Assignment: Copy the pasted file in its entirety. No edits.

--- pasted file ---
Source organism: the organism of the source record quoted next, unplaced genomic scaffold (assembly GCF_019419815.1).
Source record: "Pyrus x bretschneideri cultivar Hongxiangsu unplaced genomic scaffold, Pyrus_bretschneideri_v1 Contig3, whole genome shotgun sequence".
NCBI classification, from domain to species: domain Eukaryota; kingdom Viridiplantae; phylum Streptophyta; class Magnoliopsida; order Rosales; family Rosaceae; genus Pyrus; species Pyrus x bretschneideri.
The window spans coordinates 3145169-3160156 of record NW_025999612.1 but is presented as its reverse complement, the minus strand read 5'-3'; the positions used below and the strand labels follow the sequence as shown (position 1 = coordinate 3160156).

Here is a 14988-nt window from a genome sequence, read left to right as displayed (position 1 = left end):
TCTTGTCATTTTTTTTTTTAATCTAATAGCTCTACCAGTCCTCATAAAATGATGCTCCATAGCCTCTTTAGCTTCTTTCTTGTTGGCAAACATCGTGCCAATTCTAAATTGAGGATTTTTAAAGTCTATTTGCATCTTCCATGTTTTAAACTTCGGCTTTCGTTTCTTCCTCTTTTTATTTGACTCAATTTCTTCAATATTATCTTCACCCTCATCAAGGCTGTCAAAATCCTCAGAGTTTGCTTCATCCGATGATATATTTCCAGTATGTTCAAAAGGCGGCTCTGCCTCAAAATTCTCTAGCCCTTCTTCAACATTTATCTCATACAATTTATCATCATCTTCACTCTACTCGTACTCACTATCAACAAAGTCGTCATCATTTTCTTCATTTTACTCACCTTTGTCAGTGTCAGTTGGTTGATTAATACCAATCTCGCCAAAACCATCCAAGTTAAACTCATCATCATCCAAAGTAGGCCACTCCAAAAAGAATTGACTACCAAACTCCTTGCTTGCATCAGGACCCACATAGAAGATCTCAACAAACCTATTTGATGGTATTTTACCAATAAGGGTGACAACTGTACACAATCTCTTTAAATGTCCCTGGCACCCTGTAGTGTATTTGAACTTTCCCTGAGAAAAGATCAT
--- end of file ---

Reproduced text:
Source organism: the organism of the source record quoted next, unplaced genomic scaffold (assembly GCF_019419815.1).
Source record: "Pyrus x bretschneideri cultivar Hongxiangsu unplaced genomic scaffold, Pyrus_bretschneideri_v1 Contig3, whole genome shotgun sequence".
NCBI classification, from domain to species: domain Eukaryota; kingdom Viridiplantae; phylum Streptophyta; class Magnoliopsida; order Rosales; family Rosaceae; genus Pyrus; species Pyrus x bretschneideri.
The window spans coordinates 3145169-3160156 of record NW_025999612.1 but is presented as its reverse complement, the minus strand read 5'-3'; the positions used below and the strand labels follow the sequence as shown (position 1 = coordinate 3160156).

Here is a 14988-nt window from a genome sequence, read left to right as displayed (position 1 = left end):
TCTTGTCATTTTTTTTTTTAATCTAATAGCTCTACCAGTCCTCATAAAATGATGCTCCATAGCCTCTTTAGCTTCTTTCTTGTTGGCAAACATCGTGCCAATTCTAAATTGAGGATTTTTAAAGTCTATTTGCATCTTCCATGTTTTAAACTTCGGCTTTCGTTTCTTCCTCTTTTTATTTGACTCAATTTCTTCAATATTATCTTCACCCTCATCAAGGCTGTCAAAATCCTCAGAGTTTGCTTCATCCGATGATATATTTCCAGTATGTTCAAAAGGCGGCTCTGCCTCAAAATTCTCTAGCCCTTCTTCAACATTTATCTCATACAATTTATCATCATCTTCACTCTACTCGTACTCACTATCAACAAAGTCGTCATCATTTTCTTCATTTTACTCACCTTTGTCAGTGTCAGTTGGTTGATTAATACCAATCTCGCCAAAACCATCCAAGTTAAACTCATCATCATCCAAAGTAGGCCACTCCAAAAAGAATTGACTACCAAACTCCTTGCTTGCATCAGGACCCACATAGAAGATCTCAACAAACCTATTTGATGGTATTTTACCAATAAGGGTGACAACTGTACACAATCTCTTTAAATGTCCCTGGCACCCTGTAGTGTATTTGAACTTTCCCTGAGAAAAGATCAT